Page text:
In my last post, I noted that nonoperative management is the norm for dealing with high grade renal injuries. One of the possible options, angioembolization, was relatively infrequently used at only 6% of the time.
For management of other organs like the spleen, there are several angioembolization options. Depending on the type and severity of injury, selective (partial) or nonselective (main splenic artery) embolization can be carried out. For the liver, only selective embolization can be used. But what about the kidney?
Are there consequences of nonselective renal embolization? Or should we always strive for selective control? The urology group of the University of Tennessee – Knoxville published a series of papers on their experience using embolization in patients with the most severe injuries (Grade 5). They retrospectively examined just over 3 years of admissions with this injury. Numbers were very small (6 men, 3 women).
But they also published a second paper, extending the review dates to capture one more male patient. And they followed this group for 1.5 to 5 years (mean 2.5 years) to determine if any delayed complications surfaced.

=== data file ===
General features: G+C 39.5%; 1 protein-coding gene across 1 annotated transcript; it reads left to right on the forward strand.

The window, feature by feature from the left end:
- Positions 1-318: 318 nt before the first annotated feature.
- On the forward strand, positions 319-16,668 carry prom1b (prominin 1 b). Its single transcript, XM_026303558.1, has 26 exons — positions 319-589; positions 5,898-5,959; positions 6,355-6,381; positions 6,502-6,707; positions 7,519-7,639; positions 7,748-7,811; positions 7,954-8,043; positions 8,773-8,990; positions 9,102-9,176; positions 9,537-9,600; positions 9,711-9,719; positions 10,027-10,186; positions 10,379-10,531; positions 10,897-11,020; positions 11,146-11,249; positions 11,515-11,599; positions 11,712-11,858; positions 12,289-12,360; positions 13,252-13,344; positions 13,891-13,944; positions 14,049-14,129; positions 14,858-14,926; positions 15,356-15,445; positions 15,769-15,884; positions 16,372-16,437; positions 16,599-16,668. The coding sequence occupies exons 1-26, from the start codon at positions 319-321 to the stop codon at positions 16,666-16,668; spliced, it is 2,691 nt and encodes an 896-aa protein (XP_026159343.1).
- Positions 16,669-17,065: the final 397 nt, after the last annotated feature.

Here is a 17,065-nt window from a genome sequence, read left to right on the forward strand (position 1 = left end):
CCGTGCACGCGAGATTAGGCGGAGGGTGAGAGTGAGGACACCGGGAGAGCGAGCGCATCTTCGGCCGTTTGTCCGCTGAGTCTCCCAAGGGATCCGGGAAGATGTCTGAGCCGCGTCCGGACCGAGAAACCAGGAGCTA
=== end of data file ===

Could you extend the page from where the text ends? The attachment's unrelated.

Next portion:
Here are the factoids:
- Seven patients underwent full, nonselective embolization, and the other three had “super selective” embolization
- All patients had control of bleeding without surgical intervention
- Followup CT imaging showed no persistent extravasation or expanding hematoma
- No patient developed complications, such as a retroperitoneal abscess, prolonged fever, or hypertension while in the hospital or during short-term followup
- Most patients showed a very small increase in serum creatinine (mean 0.04), but one patient increased from 1.1 to 1.7
- On longer term followup, one patient, age 51, developed hypertension 10 months after his injury. It is not possible to determine whether he was one of the 20% of older adults who develop hypertension, or whether it was due to the procedure. it was well-controlled with a single antihypertensive med.
- None developed altered renal function, stones, chronic pain, fistula, or pseudoaneurysm